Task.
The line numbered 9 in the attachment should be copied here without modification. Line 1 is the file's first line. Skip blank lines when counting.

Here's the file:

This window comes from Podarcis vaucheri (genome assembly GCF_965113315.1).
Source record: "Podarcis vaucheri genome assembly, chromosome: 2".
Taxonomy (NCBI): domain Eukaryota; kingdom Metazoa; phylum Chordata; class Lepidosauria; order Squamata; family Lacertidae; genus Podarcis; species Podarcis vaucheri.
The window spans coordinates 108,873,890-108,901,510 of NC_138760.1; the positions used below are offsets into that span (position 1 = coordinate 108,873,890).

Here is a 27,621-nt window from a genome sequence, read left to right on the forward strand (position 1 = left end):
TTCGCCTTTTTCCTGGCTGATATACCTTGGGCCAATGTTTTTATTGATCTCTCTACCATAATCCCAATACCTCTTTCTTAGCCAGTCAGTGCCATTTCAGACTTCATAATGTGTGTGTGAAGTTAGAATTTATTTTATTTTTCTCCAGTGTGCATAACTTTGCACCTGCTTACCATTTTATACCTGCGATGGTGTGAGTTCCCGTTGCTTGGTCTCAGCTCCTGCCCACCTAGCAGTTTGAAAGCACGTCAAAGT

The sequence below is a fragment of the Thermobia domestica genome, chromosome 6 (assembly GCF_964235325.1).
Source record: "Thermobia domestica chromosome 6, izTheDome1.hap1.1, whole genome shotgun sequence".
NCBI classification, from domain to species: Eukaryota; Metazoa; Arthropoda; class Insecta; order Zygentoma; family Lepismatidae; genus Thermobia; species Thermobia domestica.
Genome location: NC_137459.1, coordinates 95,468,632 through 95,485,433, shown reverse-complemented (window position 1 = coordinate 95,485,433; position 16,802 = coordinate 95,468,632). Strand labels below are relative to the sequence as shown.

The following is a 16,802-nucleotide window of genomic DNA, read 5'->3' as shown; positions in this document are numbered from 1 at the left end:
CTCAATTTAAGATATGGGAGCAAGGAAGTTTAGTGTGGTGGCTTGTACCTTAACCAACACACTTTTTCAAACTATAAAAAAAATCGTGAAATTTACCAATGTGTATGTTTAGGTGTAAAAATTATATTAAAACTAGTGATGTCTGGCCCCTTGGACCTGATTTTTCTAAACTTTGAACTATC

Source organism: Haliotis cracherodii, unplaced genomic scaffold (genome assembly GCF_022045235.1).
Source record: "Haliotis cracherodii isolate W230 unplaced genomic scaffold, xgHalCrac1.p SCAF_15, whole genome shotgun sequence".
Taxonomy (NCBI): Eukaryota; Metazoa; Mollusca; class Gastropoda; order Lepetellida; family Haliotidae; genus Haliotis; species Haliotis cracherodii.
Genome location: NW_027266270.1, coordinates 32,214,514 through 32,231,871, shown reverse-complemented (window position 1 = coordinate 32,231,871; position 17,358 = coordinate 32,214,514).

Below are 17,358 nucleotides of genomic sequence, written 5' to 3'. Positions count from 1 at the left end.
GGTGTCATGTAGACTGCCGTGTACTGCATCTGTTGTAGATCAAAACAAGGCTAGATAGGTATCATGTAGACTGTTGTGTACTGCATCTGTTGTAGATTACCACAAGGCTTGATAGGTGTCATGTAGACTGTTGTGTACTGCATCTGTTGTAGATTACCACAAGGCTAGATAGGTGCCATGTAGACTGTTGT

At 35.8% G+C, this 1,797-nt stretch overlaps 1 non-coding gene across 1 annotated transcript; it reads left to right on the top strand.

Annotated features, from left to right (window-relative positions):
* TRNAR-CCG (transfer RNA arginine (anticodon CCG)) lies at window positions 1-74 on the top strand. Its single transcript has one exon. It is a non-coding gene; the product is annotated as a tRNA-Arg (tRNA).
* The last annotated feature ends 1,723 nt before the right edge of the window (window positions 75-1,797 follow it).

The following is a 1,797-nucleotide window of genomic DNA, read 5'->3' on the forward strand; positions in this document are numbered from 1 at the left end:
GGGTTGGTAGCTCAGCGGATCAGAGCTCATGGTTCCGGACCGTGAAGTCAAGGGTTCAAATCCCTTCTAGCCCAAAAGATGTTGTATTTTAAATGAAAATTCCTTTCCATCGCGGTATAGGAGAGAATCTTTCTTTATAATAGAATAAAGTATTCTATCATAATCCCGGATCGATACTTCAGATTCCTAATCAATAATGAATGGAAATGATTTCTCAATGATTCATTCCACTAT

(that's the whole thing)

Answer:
NCBI classification, from domain to species: Eukaryota; Metazoa; Arthropoda; class Insecta; order Zygentoma; family Lepismatidae; genus Thermobia; species Thermobia domestica.